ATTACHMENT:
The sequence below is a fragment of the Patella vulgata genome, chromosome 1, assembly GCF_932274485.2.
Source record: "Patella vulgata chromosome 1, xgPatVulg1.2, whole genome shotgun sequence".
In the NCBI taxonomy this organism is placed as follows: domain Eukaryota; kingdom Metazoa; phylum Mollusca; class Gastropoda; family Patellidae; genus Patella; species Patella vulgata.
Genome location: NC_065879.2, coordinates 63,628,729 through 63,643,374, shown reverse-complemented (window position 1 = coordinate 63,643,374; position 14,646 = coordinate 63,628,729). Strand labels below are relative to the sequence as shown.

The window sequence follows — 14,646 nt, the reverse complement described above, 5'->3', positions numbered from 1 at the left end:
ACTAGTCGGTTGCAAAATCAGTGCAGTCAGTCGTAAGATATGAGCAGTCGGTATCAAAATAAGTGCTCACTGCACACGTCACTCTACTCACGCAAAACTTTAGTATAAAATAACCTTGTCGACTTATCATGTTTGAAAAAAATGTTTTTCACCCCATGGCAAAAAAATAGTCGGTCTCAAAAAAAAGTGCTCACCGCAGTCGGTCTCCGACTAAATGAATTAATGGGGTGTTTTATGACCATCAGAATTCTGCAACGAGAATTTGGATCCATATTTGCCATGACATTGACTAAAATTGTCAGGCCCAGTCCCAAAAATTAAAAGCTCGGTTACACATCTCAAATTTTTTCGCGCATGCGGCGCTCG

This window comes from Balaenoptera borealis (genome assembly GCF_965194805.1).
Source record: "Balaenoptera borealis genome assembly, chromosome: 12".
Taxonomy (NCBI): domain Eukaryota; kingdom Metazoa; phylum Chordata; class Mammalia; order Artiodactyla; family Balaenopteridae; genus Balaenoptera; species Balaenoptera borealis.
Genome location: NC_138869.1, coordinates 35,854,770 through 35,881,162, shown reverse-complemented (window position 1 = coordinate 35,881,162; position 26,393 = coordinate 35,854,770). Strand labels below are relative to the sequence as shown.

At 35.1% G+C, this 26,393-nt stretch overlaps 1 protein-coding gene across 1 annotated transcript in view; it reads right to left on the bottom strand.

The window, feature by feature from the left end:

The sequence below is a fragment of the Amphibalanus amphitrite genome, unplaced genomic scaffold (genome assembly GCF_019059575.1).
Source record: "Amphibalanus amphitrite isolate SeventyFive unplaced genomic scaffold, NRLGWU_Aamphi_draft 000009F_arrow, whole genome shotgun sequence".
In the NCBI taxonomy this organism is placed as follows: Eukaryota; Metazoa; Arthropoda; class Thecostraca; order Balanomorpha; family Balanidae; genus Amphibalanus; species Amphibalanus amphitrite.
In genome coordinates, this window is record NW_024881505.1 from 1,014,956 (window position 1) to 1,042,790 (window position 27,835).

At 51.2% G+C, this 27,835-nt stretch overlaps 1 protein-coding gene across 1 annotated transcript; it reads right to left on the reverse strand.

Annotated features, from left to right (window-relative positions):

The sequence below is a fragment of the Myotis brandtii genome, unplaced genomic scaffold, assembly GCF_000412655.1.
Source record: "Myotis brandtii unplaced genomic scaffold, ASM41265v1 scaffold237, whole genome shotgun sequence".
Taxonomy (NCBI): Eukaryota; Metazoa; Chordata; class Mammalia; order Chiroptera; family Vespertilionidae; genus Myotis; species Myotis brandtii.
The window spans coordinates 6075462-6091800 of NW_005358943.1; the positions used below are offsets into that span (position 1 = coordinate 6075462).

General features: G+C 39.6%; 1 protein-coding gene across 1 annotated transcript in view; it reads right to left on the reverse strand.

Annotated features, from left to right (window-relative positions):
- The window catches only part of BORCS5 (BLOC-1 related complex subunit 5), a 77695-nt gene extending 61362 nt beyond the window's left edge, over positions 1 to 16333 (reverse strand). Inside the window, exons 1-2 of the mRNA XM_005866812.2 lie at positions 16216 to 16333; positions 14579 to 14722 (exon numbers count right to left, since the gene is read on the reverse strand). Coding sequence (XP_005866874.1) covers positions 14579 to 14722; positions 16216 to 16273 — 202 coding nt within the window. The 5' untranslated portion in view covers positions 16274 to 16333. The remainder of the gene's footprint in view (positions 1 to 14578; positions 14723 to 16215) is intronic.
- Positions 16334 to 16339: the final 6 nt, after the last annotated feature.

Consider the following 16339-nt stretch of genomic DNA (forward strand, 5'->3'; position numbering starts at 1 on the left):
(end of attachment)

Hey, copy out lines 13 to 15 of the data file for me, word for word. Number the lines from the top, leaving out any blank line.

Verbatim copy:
The sequence below is a fragment of the Amphibalanus amphitrite genome, unplaced genomic scaffold (genome assembly GCF_019059575.1).
Source record: "Amphibalanus amphitrite isolate SeventyFive unplaced genomic scaffold, NRLGWU_Aamphi_draft 000009F_arrow, whole genome shotgun sequence".
In the NCBI taxonomy this organism is placed as follows: Eukaryota; Metazoa; Arthropoda; class Thecostraca; order Balanomorpha; family Balanidae; genus Amphibalanus; species Amphibalanus amphitrite.